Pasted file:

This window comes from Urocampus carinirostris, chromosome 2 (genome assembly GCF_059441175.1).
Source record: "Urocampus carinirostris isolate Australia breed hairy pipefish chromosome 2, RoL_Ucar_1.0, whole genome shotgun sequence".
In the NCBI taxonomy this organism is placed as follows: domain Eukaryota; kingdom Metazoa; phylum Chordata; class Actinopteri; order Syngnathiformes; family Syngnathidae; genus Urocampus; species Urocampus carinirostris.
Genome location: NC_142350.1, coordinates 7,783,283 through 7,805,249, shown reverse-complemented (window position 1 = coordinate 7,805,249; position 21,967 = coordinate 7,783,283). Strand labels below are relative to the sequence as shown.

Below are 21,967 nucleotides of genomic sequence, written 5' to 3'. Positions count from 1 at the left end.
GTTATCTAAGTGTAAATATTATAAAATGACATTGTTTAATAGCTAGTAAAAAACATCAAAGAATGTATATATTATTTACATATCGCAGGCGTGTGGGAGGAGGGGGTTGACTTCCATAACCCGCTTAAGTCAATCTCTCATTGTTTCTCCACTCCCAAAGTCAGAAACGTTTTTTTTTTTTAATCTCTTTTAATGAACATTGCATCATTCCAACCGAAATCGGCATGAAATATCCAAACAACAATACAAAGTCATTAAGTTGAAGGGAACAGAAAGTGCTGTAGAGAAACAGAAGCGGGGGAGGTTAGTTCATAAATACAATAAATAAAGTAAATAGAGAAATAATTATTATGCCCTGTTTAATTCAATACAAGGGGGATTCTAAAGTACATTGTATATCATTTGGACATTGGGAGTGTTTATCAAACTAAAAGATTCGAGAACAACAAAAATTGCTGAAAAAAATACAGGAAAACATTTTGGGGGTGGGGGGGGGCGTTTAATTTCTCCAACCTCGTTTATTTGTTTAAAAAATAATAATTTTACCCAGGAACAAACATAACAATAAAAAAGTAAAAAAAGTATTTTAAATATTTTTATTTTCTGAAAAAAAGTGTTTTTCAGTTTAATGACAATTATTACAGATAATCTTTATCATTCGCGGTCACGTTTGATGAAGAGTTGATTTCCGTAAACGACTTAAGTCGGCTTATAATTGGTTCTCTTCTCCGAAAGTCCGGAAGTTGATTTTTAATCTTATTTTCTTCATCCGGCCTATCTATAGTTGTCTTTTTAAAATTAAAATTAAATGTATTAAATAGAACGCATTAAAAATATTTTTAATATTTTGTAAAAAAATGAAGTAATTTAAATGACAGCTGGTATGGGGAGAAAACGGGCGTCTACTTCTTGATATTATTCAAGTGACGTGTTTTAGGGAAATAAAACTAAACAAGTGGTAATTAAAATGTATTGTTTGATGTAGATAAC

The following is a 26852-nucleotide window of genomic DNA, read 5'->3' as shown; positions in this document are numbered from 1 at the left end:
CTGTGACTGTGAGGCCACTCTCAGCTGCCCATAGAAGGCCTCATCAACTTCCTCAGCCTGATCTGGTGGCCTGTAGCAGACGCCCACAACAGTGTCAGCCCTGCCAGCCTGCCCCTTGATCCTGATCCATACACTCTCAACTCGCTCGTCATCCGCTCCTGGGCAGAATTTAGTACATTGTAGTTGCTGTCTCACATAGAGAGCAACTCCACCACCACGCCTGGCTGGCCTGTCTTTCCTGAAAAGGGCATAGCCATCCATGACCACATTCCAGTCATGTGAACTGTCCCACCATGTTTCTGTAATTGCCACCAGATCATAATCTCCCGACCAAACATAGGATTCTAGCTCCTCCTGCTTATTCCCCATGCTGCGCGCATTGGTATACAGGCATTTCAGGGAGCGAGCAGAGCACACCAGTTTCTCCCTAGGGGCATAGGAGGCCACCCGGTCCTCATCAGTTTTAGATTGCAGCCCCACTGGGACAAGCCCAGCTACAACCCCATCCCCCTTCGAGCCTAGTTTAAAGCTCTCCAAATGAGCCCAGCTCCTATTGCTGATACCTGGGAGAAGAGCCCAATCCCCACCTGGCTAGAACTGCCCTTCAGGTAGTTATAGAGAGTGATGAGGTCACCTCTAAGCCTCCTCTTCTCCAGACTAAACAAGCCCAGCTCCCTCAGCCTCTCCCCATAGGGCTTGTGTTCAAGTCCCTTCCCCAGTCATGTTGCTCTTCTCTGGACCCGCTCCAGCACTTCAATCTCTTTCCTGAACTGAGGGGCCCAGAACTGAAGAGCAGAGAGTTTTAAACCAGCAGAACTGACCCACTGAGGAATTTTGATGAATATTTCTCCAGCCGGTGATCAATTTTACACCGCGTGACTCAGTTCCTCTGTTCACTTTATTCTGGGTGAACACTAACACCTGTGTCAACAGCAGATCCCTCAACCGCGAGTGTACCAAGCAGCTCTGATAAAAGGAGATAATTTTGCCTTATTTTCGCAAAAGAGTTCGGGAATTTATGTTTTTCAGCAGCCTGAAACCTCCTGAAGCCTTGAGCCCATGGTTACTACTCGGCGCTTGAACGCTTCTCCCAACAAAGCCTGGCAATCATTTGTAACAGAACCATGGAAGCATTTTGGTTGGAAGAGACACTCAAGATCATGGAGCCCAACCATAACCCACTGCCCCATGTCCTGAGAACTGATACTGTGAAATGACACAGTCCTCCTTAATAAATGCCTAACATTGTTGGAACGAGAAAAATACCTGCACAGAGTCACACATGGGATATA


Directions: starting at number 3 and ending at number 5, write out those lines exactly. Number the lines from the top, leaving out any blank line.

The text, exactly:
In the NCBI taxonomy this organism is placed as follows: domain Eukaryota; kingdom Metazoa; phylum Chordata; class Actinopteri; order Syngnathiformes; family Syngnathidae; genus Urocampus; species Urocampus carinirostris.
Genome location: NC_142350.1, coordinates 7,783,283 through 7,805,249, shown reverse-complemented (window position 1 = coordinate 7,805,249; position 21,967 = coordinate 7,783,283). Strand labels below are relative to the sequence as shown.

Below are 21,967 nucleotides of genomic sequence, written 5' to 3'. Positions count from 1 at the left end.